URBANA, Ill. – On Feb. 20, USDA released the Grain and Oilseeds Outlook as part of the 2015 Agricultural Outlook Forum. The report includes projections of the anticipated supply and consumption of corn and soybeans for the upcoming 2015-16 marketing year. Among the highlights of this report are projections of 2015 planting intentions for corn, soybeans, and wheat.
“Current expectations are for lower commodity prices in the 2015-16 marketing year ($3.50 per bushel of corn, $9 per bushel of soybeans, and $5.10 per bushel of wheat),” said University of Illinois agricultural economist John Newton. “In large part, due to these lower commodity price expectations, USDA projects total wheat, corn, and soybean planted acreage at 228 million acres in 2015, down 3.1 million acres from 2014.”
According to Newton, although USDA projects that plantings will decline among the three commodities, recent reports actually suggest that many U.S. farmers may be preparing to switch more acres from corn into soybeans due to the lower costs of production. Such a scenario would lead to increases in soybean plantings for 2015. Trade guesses on soybean plantings for 2015 range from a low of 82.1 million acres to a high of 88.3 million acres, 4.8 million acres above the record plantings of 2014. On average, the trade guess suggests a 2.3-million-acre increase to 86.0 million acres of planted soybeans for 2015.
“In light of the average trade guess, USDA surprised the market by dismissing expectations for increased soybean plantings and projecting fewer soybean acres planted in 2015,” Newton said. “For 2015, USDA projects planted acres of soybeans at 83.5 million acres. If realized, this total would represent a 200,000 acre decline from 2014 and is significantly less than the average trade guess of 86.0 million acres. With respect to harvested soybean acres, the USDA projection is for 82.6 million acres, down 500,000 acres from 2014 but 2.7 million acres less than the average trade guess of 85.3 million acres.
USDA projections for the U.S. average soybean yield are 46 bushels per acre, 1.8 bushels below the record 2014 yield, and 0.8 bushels above the average trade guess. The USDA yield projection is approximately 1.7 bushels higher than a trend-yield forecast of 44.3 bushels per acre.
“Combining the USDA projections for soybean yield and harvested acres, the 2015 soybean crop is projected to be 3.8 billion bushels and would only be 169 million bushels below the record 2014 crop,” Newton said. “Importantly, while USDA projections are surprisingly low for planted and harvested soybean acres, USDA projected yield is above market expectations. These two measures effectively offset each other, and the projected size of the soybean crop is only 56 million bushels below the average trade guess of 3.856 billion bushels.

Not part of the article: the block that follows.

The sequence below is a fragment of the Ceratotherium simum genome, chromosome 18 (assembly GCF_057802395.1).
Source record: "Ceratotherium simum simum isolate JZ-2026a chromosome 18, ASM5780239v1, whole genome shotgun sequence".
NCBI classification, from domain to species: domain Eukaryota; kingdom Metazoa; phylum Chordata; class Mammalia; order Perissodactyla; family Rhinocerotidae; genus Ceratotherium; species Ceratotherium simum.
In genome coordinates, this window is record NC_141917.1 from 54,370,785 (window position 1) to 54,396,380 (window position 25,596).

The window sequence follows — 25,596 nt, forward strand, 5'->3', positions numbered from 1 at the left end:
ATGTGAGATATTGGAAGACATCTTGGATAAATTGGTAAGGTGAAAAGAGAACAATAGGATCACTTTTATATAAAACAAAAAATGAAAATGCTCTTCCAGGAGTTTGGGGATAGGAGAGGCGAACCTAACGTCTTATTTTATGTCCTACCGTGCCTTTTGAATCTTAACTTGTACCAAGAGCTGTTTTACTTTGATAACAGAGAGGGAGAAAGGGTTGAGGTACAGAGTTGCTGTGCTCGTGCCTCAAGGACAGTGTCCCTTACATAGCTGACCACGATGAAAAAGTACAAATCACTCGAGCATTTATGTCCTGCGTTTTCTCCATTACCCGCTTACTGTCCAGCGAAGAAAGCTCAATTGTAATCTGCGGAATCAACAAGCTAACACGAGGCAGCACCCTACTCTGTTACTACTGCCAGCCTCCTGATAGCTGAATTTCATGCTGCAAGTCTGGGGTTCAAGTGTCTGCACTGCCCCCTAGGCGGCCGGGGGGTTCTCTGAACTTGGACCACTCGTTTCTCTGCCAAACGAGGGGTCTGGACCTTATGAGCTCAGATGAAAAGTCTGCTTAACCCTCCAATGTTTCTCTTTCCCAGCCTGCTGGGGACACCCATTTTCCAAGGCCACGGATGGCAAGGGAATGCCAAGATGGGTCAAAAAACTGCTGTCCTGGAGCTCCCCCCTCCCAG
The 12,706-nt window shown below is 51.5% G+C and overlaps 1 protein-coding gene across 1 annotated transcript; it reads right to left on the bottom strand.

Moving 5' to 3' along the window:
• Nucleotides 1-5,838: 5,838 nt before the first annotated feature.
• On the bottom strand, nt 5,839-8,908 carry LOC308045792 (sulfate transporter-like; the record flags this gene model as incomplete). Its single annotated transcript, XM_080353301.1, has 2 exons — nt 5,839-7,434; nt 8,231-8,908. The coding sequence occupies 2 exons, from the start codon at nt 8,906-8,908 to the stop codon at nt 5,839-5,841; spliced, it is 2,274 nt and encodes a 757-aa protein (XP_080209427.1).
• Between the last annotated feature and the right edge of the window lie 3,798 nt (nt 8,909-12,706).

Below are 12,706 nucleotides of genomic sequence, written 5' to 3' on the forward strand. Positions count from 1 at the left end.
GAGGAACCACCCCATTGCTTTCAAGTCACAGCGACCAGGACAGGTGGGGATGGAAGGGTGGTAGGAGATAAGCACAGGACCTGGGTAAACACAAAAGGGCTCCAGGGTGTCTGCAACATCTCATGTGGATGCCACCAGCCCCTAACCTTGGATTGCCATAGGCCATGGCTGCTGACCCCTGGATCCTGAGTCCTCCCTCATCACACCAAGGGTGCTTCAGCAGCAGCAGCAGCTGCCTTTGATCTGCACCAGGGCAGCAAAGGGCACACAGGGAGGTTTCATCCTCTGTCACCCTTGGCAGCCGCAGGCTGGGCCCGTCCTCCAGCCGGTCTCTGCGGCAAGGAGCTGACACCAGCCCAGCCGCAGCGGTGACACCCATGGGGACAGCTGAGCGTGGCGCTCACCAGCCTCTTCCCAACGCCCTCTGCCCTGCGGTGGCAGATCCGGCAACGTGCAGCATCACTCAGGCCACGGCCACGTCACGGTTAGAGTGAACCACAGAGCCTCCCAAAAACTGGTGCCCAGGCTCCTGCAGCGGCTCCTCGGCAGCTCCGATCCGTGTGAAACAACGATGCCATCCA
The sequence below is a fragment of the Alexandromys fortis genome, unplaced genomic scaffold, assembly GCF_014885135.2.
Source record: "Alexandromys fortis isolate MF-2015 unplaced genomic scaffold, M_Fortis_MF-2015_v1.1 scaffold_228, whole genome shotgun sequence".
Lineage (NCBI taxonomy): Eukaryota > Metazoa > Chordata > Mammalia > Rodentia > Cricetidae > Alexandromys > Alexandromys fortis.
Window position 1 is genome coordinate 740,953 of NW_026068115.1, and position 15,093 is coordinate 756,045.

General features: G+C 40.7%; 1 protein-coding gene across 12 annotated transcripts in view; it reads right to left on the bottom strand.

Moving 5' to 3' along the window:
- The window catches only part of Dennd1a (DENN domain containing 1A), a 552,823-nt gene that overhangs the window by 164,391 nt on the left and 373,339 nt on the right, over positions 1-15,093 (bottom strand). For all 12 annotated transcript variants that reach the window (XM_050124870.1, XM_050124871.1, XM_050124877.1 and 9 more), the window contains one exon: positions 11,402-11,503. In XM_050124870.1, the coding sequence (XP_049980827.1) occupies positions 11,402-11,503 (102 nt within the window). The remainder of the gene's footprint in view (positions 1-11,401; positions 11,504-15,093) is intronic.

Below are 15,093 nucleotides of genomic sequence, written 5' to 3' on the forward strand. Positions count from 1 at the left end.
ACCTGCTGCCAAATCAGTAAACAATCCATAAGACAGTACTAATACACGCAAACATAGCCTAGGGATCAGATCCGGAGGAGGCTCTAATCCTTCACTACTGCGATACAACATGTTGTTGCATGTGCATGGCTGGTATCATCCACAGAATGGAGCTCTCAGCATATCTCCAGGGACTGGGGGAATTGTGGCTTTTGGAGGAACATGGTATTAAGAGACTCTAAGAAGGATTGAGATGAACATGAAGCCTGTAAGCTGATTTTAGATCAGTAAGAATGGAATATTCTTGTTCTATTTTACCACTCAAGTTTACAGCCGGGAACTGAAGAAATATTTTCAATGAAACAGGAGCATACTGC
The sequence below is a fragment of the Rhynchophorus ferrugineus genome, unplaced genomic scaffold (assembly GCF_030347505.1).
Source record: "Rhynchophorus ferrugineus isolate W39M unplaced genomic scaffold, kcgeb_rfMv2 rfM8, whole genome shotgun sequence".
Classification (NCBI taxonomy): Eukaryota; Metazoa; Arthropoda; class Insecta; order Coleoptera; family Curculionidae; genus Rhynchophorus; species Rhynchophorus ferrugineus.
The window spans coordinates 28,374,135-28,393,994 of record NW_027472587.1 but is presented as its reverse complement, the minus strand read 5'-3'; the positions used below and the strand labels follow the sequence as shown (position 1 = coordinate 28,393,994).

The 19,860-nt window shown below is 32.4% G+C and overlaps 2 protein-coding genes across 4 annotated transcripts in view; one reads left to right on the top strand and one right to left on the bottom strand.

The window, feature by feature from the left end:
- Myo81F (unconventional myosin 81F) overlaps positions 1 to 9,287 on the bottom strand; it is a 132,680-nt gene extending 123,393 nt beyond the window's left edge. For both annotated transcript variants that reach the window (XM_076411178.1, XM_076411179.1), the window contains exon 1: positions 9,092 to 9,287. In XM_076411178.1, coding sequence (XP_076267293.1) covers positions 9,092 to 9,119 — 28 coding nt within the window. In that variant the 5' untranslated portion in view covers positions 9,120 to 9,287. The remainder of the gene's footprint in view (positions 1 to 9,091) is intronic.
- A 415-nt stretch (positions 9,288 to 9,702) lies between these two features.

“Consumption of soybeans during the 2015-16 marketing year is expected to increase on improved exports and crush to a total of 3.776 billion bushels,” Newton said. “Despite the improvement in soybean consumption, supply is still expected to outpace demand, and projected 2015-16 ending stocks are 430 million bushels, up 45 million bushels from current marketing year projections but 76 million bushels below the average trade guess of 505 million bushels. Due to the projected increase in stocks, USDA forecasts that the marketing-year average soybean price will decline $1.20 per bushel to $9.”
With respect to corn, USDA projects planted acres of corn in 2015 at 89 million acres. If realized, this total would represent a decline of 1.6 million acres from 2014 but is only slightly less than the average trade guess of 89.1 million acres. With respect to harvested corn acres, the USDA projection is for 81.5 million acres, down 2 percent from 2014 and only 100,000 acres less than the average trade guess of 81.6 million acres.
USDA projection for U.S. average corn yield is 166.8 bushels per acre, 4.2 bushels below the record 2014 yield, and 1.8 bushels above the average trade guess. “Depending on how yield is estimated, the USDA projection is approximately 2.8 to 4.7 bushels higher than trend-yield forecasts (farmdoc Daily February 9, 2015),” Newton said. “Combining the USDA projections for corn yield and harvested acres, the 2015 corn crop is projected to total 13.595 billion bushels and would only be 621 million bushels below the record 2014 crop. This total is 131 million bushels higher than the average trade guess and is driven by the higher yield estimate.”
Consumption of corn during the 2015-16 marketing year remains unchanged from earlier estimations and is projected at 13.760 billion bushels. The anticipated decline in corn production, combined with the increase in corn use, results in projected 2015-16 ending stocks of 1.687 billion bushels, down 140 million bushels from current marketing-year projections but 83 million bushels higher than the average trade guess. Despite the projected reduction in carryover stocks, USDA forecasts the marketing-year average corn price will decline 15 cents per bushel to $3.50.
“At this point in time, and contrary to market expectations, USDA does not anticipate a significant increase in soybean acres,” Newton concluded. “In fact, when including cotton, other feed grains, rice, and Conservation Reserve Program, total cropland is expected to decline by 4.7 million acres to 278.8 million acres in 2015. Whether or not the trade believes these projections will be tested in the coming months, information to monitor includes the ongoing pace of 2014-15 marketing-year consumption and USDA’s 2015 Prospective Plantings report released on March 31, 2015.”
Following the Prospective Planting report USDA will update the 2015-16 Grain and Oilseeds Outlook in the World Agricultural Supply and Demand Estimates report released on May 12, 2015.